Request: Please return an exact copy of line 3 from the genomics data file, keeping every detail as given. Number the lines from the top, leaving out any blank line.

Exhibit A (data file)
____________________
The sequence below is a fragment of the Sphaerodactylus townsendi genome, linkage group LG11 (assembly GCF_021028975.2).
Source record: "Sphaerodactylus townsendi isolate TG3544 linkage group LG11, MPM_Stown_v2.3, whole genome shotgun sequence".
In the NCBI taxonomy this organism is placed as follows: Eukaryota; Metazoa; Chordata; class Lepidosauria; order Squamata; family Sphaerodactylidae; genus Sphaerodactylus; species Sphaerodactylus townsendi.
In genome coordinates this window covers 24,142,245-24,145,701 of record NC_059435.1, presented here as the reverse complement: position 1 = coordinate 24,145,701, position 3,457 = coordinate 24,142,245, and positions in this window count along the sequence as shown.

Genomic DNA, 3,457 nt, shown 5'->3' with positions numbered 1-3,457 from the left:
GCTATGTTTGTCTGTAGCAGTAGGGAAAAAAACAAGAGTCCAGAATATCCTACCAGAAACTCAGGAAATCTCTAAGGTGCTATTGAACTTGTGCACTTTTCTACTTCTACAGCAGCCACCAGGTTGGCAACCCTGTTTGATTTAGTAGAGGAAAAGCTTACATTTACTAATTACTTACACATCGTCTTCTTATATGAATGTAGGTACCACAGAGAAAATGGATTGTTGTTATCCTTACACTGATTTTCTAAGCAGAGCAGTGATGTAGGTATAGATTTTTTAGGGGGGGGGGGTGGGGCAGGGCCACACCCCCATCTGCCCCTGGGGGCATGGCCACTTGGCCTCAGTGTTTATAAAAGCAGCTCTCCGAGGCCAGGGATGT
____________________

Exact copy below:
In the NCBI taxonomy this organism is placed as follows: Eukaryota; Metazoa; Chordata; class Lepidosauria; order Squamata; family Sphaerodactylidae; genus Sphaerodactylus; species Sphaerodactylus townsendi.